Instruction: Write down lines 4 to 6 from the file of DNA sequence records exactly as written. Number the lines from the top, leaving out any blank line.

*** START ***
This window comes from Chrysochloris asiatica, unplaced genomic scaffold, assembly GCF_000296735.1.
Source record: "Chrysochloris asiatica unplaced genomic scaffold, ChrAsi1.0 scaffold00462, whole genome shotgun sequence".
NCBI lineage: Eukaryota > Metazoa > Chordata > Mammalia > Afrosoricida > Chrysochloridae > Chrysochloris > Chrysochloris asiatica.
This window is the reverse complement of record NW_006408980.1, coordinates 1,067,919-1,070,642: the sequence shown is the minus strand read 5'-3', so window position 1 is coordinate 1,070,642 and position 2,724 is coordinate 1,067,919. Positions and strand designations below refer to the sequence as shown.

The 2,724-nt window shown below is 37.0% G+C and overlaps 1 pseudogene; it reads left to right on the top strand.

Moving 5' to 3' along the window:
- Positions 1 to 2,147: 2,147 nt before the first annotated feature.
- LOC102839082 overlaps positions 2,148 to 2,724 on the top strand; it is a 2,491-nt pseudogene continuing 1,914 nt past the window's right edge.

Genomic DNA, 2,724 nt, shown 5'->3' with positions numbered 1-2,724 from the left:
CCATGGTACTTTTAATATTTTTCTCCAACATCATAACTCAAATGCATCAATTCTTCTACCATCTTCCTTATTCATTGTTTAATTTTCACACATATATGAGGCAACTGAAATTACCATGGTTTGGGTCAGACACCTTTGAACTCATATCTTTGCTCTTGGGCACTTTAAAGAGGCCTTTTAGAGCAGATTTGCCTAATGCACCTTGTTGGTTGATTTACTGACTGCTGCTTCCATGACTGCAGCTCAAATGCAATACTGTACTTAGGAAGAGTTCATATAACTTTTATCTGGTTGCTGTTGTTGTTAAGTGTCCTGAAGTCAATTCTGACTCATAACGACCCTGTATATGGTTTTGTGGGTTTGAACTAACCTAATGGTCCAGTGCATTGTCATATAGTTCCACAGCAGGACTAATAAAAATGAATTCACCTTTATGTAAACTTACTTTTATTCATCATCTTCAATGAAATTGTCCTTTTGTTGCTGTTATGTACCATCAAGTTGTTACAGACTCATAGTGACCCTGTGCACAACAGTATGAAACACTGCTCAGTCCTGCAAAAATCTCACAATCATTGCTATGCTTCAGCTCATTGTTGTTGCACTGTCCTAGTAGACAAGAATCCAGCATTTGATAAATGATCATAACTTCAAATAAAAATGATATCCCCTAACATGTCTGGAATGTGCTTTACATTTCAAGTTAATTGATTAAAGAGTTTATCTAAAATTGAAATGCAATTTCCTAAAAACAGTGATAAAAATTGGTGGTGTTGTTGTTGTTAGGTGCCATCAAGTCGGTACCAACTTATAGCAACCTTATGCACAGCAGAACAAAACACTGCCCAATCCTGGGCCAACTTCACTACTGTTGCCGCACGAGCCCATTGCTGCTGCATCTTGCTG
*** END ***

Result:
This window is the reverse complement of record NW_006408980.1, coordinates 1,067,919-1,070,642: the sequence shown is the minus strand read 5'-3', so window position 1 is coordinate 1,070,642 and position 2,724 is coordinate 1,067,919. Positions and strand designations below refer to the sequence as shown.

The 2,724-nt window shown below is 37.0% G+C and overlaps 1 pseudogene; it reads left to right on the top strand.

Moving 5' to 3' along the window: